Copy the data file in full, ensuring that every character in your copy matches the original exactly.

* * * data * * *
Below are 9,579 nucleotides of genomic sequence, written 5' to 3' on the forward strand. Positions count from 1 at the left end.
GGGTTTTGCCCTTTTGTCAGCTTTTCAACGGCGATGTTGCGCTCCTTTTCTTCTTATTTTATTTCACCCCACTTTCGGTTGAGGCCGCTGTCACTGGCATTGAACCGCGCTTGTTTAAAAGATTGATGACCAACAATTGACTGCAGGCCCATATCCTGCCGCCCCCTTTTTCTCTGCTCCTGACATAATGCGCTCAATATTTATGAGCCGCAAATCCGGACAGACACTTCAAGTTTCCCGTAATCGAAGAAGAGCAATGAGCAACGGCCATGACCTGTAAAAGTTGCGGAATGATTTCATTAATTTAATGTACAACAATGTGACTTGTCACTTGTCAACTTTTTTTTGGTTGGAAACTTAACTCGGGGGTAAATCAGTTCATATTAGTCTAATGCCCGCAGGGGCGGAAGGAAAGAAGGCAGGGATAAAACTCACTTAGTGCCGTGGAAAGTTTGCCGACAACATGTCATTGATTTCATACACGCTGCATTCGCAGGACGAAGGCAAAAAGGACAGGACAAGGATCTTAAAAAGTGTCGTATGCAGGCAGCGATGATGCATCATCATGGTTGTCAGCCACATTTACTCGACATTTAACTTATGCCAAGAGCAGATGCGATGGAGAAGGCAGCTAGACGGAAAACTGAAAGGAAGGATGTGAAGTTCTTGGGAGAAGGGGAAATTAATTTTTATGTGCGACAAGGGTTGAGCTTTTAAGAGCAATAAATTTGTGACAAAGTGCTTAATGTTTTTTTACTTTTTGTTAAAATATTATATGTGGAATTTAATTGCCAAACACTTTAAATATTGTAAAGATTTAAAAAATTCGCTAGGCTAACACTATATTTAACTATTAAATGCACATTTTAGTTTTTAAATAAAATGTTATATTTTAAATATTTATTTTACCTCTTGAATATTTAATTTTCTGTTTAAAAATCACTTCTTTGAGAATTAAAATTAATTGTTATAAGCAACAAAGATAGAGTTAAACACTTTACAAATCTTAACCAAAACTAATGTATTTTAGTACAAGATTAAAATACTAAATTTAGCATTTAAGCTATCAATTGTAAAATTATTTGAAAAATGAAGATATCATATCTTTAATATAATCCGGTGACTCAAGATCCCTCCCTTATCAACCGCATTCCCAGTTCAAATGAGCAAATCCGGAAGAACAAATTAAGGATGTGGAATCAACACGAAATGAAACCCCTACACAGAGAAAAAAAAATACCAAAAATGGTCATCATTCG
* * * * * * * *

Below are 9,579 nucleotides of genomic sequence, written 5' to 3' on the forward strand. Positions count from 1 at the left end.
GGGTTTTGCCCTTTTGTCAGCTTTTCAACGGCGATGTTGCGCTCCTTTTCTTCTTATTTTATTTCACCCCACTTTCGGTTGAGGCCGCTGTCACTGGCATTGAACCGCGCTTGTTTAAAAGATTGATGACCAACAATTGACTGCAGGCCCATATCCTGCCGCCCCCTTTTTCTCTGCTCCTGACATAATGCGCTCAATATTTATGAGCCGCAAATCCGGACAGACACTTCAAGTTTCCCGTAATCGAAGAAGAGCAATGAGCAACGGCCATGACCTGTAAAAGTTGCGGAATGATTTCATTAATTTAATGTACAACAATGTGACTTGTCACTTGTCAACTTTTTTTTGGTTGGAAACTTAACTCGGGGGTAAATCAGTTCATATTAGTCTAATGCCCGCAGGGGCGGAAGGAAAGAAGGCAGGGATAAAACTCACTTAGTGCCGTGGAAAGTTTGCCGACAACATGTCATTGATTTCATACACGCTGCATTCGCAGGACGAAGGCAAAAAGGACAGGACAAGGATCTTAAAAAGTGTCGTATGCAGGCAGCGATGATGCATCATCATGGTTGTCAGCCACATTTACTCGACATTTAACTTATGCCAAGAGCAGATGCGATGGAGAAGGCAGCTAGACGGAAAACTGAAAGGAAGGATGTGAAGTTCTTGGGAGAAGGGGAAATTAATTTTTATGTGCGACAAGGGTTGAGCTTTTAAGAGCAATAAATTTGTGACAAAGTGCTTAATGTTTTTTTACTTTTTGTTAAAATATTATATGTGGAATTTAATTGCCAAACACTTTAAATATTGTAAAGATTTAAAAAATTCGCTAGGCTAACACTATATTTAACTATTAAATGCACATTTTAGTTTTTAAATAAAATGTTATATTTTAAATATTTATTTTACCTCTTGAATATTTAATTTTCTGTTTAAAAATCACTTCTTTGAGAATTAAAATTAATTGTTATAAGCAACAAAGATAGAGTTAAACACTTTACAAATCTTAACCAAAACTAATGTATTTTAGTACAAGATTAAAATACTAAATTTAGCATTTAAGCTATCAATTGTAAAATTATTTGAAAAATGAAGATATCATATCTTTAATATAATCCGGTGACTCAAGATCCCTCCCTTATCAACCGCATTCCCAGTTCAAATGAGCAAATCCGGAAGAACAAATTAAGGATGTGGAATCAACACGAAATGAAACCCCTACACAGAGAAAAAAAAATACCAAAAATGGTCATCATTCG